ANCHORAGE – A variety of both state and federal charges are under consideration for Israel Keyes, the man Anchorage police believe kidnapped and killed an 18-year-old barista the evening of February 1.
After a nearly two-month search, a forensic dive team found what they believe to be the body of Samantha Koenig Monday under the ice at Matanuska Lake. Security camera footage shows Koenig was abducted by a man wearing a hooded sweatshirt from her work at Common Grounds Espresso coffee stand around 8:30 p.m. on the first of February, and Anchorage police said they believe she was killed hours after she was taken.
While the surveillance video footage of the kidnapping was never released publicly and a Freedom of Information Act request from KTVA for the video was denied, police said it depicted a clearly frightened Koenig and contained important evidentiary information.
On March 13, Texas Rangers and highway patrol officers arrested 34-year-old Keyes in Lufkin, Texas in connection with Koenig’s kidnapping. The self-employed Anchorage contractor was charged with access device fraud after law enforcement officers discovered a stolen Visa debit card and rolls of cash in his possession, and an FBI affidavit states he became “increasingly confrontational” when questioned about his whereabouts.
The affidavit went on to detail the fraud investigation against Keyes, which surrounded the withdrawal of roughly $2,400 from a Credit Union 1 account between February 28 and March 12. While the transactions began in Anchorage, they later began popping up on ATMs in Arizona, New Mexico and Texas. A man identified only as “Person A” had reported the card stolen early February 2, just hours after Koenig was abducted. Her father, James Koenig, denied the card belonged to him.
Hours after Keyes was arrested in East Texas, Anchorage police raided his Turnagain home, and later said they believed he was directly involved in Koenig’s abduction. Keyes arrived in Anchorage in the custody of U.S. Marshals on March 26, and awaits trial at the Anchorage Correctional Complex after pleading not guilty to the federal fraud charge. It won’t be the only one he faces.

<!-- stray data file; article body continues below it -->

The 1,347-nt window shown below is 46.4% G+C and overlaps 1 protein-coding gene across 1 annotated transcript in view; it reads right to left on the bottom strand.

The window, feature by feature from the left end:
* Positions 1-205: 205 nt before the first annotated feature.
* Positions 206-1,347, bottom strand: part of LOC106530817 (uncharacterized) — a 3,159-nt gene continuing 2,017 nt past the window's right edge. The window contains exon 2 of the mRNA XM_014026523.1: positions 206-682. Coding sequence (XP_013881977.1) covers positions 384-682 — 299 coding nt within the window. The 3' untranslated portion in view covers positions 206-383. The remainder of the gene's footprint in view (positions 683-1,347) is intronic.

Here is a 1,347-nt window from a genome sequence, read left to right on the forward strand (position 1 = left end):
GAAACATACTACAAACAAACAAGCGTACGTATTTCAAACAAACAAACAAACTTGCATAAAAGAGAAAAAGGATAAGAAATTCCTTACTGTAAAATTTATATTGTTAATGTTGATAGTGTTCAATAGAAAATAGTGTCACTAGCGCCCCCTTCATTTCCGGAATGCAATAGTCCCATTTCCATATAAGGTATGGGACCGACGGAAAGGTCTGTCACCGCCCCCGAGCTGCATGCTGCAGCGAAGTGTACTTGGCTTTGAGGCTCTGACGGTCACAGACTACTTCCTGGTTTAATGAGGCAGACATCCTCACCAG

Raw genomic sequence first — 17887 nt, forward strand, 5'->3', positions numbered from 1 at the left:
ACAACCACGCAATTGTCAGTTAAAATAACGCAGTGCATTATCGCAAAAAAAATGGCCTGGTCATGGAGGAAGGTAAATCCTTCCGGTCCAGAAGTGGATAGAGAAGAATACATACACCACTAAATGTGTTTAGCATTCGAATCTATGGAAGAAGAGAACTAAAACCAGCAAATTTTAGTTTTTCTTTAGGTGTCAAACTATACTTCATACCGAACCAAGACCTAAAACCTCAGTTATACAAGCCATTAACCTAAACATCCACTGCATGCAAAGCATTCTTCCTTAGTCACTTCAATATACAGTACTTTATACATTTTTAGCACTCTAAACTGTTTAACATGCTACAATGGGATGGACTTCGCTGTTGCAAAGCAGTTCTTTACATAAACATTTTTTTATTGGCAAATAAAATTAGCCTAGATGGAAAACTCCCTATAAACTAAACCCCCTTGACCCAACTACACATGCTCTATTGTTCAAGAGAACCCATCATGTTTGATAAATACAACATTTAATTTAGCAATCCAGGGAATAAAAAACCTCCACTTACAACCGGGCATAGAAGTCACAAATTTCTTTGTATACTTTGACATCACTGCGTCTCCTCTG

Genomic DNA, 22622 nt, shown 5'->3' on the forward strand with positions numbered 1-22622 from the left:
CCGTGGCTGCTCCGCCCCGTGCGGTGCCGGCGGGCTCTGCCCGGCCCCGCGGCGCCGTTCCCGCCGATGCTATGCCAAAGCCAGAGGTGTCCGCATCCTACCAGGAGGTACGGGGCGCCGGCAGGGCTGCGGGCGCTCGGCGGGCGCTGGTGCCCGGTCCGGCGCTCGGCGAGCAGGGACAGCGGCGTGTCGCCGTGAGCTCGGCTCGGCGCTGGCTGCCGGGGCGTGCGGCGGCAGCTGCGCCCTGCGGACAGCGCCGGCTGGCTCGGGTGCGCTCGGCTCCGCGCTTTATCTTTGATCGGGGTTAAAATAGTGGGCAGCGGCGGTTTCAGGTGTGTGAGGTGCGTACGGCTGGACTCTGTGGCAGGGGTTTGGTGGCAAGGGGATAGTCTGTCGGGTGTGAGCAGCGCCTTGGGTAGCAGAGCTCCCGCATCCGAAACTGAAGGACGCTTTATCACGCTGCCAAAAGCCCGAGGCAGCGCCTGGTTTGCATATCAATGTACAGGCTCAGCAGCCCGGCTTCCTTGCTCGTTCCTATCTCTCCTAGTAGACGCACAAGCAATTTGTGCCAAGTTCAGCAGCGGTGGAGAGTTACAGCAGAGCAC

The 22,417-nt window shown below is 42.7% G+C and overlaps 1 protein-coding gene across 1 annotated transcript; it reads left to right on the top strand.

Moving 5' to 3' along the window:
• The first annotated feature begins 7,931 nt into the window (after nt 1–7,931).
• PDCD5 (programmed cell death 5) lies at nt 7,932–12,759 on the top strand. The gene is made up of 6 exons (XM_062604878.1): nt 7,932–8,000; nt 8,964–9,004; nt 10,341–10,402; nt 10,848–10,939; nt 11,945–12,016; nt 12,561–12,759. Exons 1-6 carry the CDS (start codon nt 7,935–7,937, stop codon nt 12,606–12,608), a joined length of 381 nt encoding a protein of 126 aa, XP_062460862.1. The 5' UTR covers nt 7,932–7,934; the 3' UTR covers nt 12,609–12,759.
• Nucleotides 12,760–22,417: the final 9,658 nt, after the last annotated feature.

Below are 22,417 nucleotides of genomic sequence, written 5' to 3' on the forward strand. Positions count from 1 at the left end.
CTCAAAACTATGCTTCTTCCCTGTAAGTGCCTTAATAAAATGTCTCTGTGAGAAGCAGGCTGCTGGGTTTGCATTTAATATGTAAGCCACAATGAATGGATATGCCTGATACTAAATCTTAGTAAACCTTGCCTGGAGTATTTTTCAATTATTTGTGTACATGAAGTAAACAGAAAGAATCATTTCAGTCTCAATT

In a brief, scripted press conference Monday, Anchorage police Chief Mark Mew said his department believes Koenig’s killer acted alone and is in custody: Lieutenant Dave Parker today confirmed they’re building a homicide and kidnapping case against Keyes. Parker said it could include an array of both federal and state level charges, but until they’re brought forward in court, details surrounding the events of February 1 will be sparse.
While Mew said the Anchorage Police Department is working with the FBI and the U.S. Attorney’s Office to bring charges against Keyes, Parker said the documents surrounding the investigation are sealed until that time. Detectives could not comment on what led them to Matanuska Lake Monday, why the FBI removed a white storage shed from Keyes’ driveway the evening of March 30, or whether Keyes is cooperating with investigative efforts.
An autopsy is scheduled for Tuesday to confirm the identity of the body, and FBI Special Agent in Charge Mary Rook said there were still many questions left to be investigated. She said there was no apparent connection between Keyes and Koenig or any member of her family.
Meanwhile, law enforcement agencies continue to ask for public help in identifying the whereabouts of Keyes’ white pickup truck after February 1. Anchorage police could not comment on when they believe Koenig’s body was taken to the Matanuska Lake, but specifically asked to hear from anyone who may have seen the truck there in the weeks following the abduction.
“People can draw their own conclusions,” Parker said.